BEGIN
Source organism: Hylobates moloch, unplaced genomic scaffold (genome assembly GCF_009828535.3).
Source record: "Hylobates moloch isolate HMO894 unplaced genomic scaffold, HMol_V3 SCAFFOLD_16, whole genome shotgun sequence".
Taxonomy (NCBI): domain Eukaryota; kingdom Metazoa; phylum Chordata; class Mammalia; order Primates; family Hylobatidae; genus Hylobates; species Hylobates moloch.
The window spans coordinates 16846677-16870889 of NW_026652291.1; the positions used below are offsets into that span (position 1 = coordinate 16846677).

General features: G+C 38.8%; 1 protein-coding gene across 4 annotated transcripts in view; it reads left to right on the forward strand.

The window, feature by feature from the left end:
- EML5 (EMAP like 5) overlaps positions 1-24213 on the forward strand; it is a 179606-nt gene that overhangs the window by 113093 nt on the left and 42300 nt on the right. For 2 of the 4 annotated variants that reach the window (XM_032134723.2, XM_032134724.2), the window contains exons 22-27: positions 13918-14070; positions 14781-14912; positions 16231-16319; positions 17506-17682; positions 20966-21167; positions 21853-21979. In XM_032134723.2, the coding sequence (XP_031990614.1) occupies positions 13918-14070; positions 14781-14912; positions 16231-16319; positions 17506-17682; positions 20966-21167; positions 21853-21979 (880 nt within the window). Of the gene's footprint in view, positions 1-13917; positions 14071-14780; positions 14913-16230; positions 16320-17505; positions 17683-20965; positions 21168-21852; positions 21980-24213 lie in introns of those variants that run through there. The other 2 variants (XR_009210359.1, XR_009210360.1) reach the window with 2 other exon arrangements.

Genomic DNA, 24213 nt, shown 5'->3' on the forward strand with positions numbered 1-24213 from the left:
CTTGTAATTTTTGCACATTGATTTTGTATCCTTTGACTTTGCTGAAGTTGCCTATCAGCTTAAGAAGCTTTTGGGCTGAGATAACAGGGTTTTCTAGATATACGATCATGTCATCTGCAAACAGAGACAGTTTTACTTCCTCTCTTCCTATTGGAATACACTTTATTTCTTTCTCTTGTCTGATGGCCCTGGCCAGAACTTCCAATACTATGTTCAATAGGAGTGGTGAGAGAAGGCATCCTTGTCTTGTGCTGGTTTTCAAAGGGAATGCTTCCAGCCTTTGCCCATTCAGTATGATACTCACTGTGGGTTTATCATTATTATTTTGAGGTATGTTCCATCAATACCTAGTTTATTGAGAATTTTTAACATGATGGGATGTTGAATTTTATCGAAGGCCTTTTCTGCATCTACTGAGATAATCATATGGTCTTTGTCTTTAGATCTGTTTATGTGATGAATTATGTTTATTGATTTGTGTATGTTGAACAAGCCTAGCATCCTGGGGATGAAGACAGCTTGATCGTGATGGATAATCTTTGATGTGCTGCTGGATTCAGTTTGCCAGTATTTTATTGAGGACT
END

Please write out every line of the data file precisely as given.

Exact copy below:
Source organism: Hylobates moloch, unplaced genomic scaffold (genome assembly GCF_009828535.3).
Source record: "Hylobates moloch isolate HMO894 unplaced genomic scaffold, HMol_V3 SCAFFOLD_16, whole genome shotgun sequence".
Taxonomy (NCBI): domain Eukaryota; kingdom Metazoa; phylum Chordata; class Mammalia; order Primates; family Hylobatidae; genus Hylobates; species Hylobates moloch.
The window spans coordinates 16846677-16870889 of NW_026652291.1; the positions used below are offsets into that span (position 1 = coordinate 16846677).

General features: G+C 38.8%; 1 protein-coding gene across 4 annotated transcripts in view; it reads left to right on the forward strand.

The window, feature by feature from the left end:
- EML5 (EMAP like 5) overlaps positions 1-24213 on the forward strand; it is a 179606-nt gene that overhangs the window by 113093 nt on the left and 42300 nt on the right. For 2 of the 4 annotated variants that reach the window (XM_032134723.2, XM_032134724.2), the window contains exons 22-27: positions 13918-14070; positions 14781-14912; positions 16231-16319; positions 17506-17682; positions 20966-21167; positions 21853-21979. In XM_032134723.2, the coding sequence (XP_031990614.1) occupies positions 13918-14070; positions 14781-14912; positions 16231-16319; positions 17506-17682; positions 20966-21167; positions 21853-21979 (880 nt within the window). Of the gene's footprint in view, positions 1-13917; positions 14071-14780; positions 14913-16230; positions 16320-17505; positions 17683-20965; positions 21168-21852; positions 21980-24213 lie in introns of those variants that run through there. The other 2 variants (XR_009210359.1, XR_009210360.1) reach the window with 2 other exon arrangements.

Genomic DNA, 24213 nt, shown 5'->3' on the forward strand with positions numbered 1-24213 from the left:
CTTGTAATTTTTGCACATTGATTTTGTATCCTTTGACTTTGCTGAAGTTGCCTATCAGCTTAAGAAGCTTTTGGGCTGAGATAACAGGGTTTTCTAGATATACGATCATGTCATCTGCAAACAGAGACAGTTTTACTTCCTCTCTTCCTATTGGAATACACTTTATTTCTTTCTCTTGTCTGATGGCCCTGGCCAGAACTTCCAATACTATGTTCAATAGGAGTGGTGAGAGAAGGCATCCTTGTCTTGTGCTGGTTTTCAAAGGGAATGCTTCCAGCCTTTGCCCATTCAGTATGATACTCACTGTGGGTTTATCATTATTATTTTGAGGTATGTTCCATCAATACCTAGTTTATTGAGAATTTTTAACATGATGGGATGTTGAATTTTATCGAAGGCCTTTTCTGCATCTACTGAGATAATCATATGGTCTTTGTCTTTAGATCTGTTTATGTGATGAATTATGTTTATTGATTTGTGTATGTTGAACAAGCCTAGCATCCTGGGGATGAAGACAGCTTGATCGTGATGGATAATCTTTGATGTGCTGCTGGATTCAGTTTGCCAGTATTTTATTGAGGACT